clock menu more-arrow no yes mobile

Filed under:

In the age of advanced analytics, it makes no sense why onside kicks are seldom used

Coaches trust their gut most of the time, but a quick look at the statistics might change their mind.

Orlando Ramirez-USA TODAY Sports

The onside kick. It's one of the most polarizing and exciting plays in all of sports. If done correctly, it can turn the momentum of the game on its heels, as demonstrated by the Saints in Super Bowl XLIV. But on the opposite dime, it can destroy a teams' chances by giving the opposition prime field position.

According to my count, 66 onside kicks were attempted last season in the NFL. Only nine of those panned out. That's about a 14% success rate. Given that sad statistic and the tendency of the onside kick to backfire, it's no wonder why we seldom see the play called upon, and only used as a last resort in the dying moments of a game.

By nature, coaches, especially at the highest echelons of their sport, tend to be creatures of habit who trust their gut first. If your judgement is based off of past success, it makes no sense to risk an onside kick unless absolutely necessary. After all, if you watched all of your teams' games last season, chances are that you never saw a successful onside kick. So why risk it?

But times are a-changing in the NFL, and with touchbacks now being moved up to the 25-yard line and the ball being kicked from the 35, the onside kick makes more sense now than ever.

The odds that an onside kick will work out for the kicking team are about 1:4, as the success rate is 26 percent. But that's a little misleading, because the other team is expecting it. When you reclassify the data and identify scenarios when the opposition wasn't prepared for the trick play, the success rate jumps to a much more appealing 60 percent.

As Brian Burke of Advanced Football Analytics explains, the probability of an onside kick succeeding is directly tied to the win probability at that point in a game. A large majority of onside kicks are attempted when a team's win probability is below 15 percent, but that also happens to be when the opposition is expecting it, as the success rate is about 20 percent when win probability is that low. But if you up the win probability a few notches to 40 percent, the success rate jumps to almost 70 percent.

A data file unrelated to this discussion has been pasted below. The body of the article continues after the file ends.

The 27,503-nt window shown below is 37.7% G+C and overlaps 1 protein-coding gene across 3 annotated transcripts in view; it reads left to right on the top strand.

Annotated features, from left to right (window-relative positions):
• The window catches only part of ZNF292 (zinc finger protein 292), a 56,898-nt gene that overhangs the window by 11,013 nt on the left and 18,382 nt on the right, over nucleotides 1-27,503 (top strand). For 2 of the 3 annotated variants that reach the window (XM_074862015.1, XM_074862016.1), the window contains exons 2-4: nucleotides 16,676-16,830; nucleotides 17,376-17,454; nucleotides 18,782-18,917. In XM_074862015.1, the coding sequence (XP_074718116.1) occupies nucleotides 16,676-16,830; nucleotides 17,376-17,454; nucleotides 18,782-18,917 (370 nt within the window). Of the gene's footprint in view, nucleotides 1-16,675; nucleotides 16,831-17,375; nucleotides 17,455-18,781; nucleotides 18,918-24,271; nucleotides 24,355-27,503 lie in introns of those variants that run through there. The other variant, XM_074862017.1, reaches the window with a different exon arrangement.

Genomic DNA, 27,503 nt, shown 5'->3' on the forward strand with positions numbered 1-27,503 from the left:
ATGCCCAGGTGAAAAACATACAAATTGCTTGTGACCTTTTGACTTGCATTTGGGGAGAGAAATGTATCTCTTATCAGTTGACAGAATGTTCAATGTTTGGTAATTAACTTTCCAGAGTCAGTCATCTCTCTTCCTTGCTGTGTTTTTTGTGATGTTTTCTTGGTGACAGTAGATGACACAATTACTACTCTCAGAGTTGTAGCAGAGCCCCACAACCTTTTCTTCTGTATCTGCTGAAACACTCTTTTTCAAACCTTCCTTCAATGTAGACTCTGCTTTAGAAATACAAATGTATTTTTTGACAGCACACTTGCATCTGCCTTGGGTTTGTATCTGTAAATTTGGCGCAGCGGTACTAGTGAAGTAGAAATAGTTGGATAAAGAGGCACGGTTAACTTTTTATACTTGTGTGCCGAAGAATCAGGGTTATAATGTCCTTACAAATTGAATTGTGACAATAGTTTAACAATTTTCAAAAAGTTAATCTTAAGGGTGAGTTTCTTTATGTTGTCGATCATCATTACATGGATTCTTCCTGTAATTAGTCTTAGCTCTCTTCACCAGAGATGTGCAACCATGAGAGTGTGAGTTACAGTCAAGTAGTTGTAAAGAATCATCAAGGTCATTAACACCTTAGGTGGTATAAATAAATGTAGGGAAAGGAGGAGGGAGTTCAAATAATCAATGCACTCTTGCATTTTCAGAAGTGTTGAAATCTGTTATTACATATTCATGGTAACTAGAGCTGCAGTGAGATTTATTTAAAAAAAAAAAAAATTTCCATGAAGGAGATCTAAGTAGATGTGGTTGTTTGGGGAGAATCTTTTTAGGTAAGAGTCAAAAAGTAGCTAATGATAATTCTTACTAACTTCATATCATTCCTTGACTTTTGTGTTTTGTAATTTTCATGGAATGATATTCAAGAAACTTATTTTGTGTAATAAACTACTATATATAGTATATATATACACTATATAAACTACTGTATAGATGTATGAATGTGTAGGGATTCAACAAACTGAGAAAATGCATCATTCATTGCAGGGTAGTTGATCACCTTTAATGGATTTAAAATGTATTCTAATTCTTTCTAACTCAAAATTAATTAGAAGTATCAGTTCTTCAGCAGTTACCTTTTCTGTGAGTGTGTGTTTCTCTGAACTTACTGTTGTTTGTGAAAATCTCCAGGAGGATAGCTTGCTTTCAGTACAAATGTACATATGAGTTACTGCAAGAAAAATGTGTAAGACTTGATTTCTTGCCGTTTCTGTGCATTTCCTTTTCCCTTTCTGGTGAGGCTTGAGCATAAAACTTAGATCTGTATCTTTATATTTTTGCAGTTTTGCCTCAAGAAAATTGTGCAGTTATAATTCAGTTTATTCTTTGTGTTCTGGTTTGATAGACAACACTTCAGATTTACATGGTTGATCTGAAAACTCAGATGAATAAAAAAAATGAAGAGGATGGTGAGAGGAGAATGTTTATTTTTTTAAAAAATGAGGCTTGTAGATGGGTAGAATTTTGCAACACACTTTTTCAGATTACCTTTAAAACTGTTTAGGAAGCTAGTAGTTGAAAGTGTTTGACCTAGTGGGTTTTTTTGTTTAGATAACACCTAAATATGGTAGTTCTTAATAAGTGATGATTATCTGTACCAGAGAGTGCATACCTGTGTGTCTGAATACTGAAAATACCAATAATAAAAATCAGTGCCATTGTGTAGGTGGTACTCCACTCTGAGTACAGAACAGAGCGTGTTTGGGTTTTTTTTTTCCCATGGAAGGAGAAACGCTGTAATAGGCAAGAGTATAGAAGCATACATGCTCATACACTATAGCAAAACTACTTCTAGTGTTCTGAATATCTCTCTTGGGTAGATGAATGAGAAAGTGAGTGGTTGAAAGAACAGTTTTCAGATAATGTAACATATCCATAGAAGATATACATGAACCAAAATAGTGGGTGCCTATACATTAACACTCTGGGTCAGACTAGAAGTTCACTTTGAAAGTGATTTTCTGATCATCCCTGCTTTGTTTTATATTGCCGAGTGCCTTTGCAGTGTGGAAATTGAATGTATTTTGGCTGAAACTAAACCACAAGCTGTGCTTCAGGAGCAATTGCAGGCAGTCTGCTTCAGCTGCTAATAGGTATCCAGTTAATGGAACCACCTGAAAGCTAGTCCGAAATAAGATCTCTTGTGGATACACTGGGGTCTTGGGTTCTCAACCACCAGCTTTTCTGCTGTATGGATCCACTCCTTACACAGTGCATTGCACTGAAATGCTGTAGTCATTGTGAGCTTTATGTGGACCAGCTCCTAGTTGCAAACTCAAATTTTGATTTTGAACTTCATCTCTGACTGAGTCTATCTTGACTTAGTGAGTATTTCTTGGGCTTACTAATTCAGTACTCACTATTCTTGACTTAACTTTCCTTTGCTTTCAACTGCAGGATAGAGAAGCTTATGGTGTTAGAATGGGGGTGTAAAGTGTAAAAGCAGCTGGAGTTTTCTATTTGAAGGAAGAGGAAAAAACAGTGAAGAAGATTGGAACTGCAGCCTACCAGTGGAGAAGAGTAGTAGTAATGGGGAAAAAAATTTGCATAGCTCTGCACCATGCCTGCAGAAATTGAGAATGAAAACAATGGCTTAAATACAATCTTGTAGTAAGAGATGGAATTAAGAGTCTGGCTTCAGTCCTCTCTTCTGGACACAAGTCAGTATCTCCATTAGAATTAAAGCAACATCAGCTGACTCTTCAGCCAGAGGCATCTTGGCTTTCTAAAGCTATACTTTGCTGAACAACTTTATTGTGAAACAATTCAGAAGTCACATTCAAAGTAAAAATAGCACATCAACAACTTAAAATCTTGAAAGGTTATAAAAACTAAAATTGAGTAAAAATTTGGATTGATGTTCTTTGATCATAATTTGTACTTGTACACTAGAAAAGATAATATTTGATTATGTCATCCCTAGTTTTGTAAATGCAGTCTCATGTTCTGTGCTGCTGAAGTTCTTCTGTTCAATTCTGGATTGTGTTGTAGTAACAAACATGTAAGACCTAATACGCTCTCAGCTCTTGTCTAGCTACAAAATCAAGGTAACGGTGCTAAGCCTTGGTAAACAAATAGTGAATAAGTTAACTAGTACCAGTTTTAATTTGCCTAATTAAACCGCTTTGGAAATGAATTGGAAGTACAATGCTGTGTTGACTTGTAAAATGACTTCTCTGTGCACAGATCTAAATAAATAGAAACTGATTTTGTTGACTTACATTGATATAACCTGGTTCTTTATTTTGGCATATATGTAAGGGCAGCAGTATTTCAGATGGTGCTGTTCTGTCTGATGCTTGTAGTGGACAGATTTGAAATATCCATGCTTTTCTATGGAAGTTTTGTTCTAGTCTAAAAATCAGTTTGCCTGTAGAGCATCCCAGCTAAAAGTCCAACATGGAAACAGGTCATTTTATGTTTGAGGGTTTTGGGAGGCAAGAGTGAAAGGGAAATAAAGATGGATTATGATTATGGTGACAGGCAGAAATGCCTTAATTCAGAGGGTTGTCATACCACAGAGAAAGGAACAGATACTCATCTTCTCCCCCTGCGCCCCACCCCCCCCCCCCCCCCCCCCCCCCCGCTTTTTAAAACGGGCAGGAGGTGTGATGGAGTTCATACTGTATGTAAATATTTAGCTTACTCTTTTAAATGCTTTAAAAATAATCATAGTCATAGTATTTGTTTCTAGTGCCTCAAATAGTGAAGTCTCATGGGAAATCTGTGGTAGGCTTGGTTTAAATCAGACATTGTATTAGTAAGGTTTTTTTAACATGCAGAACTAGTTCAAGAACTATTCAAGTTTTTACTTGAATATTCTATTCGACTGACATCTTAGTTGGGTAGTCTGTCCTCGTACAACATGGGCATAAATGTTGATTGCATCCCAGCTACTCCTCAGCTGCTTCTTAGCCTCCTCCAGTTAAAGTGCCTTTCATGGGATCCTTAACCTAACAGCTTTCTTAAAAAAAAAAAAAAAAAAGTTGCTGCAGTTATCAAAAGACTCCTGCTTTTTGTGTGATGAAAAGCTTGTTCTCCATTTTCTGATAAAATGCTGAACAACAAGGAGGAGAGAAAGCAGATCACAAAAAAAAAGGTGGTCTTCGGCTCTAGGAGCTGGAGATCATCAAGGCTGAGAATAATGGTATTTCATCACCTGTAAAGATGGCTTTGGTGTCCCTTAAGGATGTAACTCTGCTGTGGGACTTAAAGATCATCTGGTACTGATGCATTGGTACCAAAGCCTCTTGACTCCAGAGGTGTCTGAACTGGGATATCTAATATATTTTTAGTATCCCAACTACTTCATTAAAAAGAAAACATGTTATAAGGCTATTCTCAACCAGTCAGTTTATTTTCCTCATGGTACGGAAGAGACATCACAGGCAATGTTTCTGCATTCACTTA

(Advanced Football Analytics)

It's these stats that have Kurt Bullard of the Harvard Sports Analysis Collective arguing for coaches to pull out the surprise onside kick more often. With the conventional kick-off now much less appealing thanks to the new rules, Bullard thinks that the onside kick looks better than ever from a statistical standpoint.

"I found that teams should attempt them if they believe they have at least a 37.5% chance of recovering it, meaning that teams should be more aggressive—the reward is greater than the risk if the recovery rate is 60%."

While we rarely see onside kicks, let alone surprise ones in the NFL, one high school coach is a big believer in the onside kick, and it's brought his team great success. Kevin Kelley of Pulaski Academy in Little Rock, Arkansas, has become well-known for relying on statistics and forgoing punts. His squads have only punted four times in the past three years, and also opt to take onside kicks after almost every touchdown. The strange strategy has brought the small school five state championships in football since Kelley took over in 2003.

But if the past is an indicator of anything, it's that change takes a long time in football. While other sports have evolved to integrate metrics and models into personnel decisions and strategy, football still seems fixated on intangibles and attributes. Even with the rule changes that are favorable to onside kicks, I still think that the play will be taboo to coaches.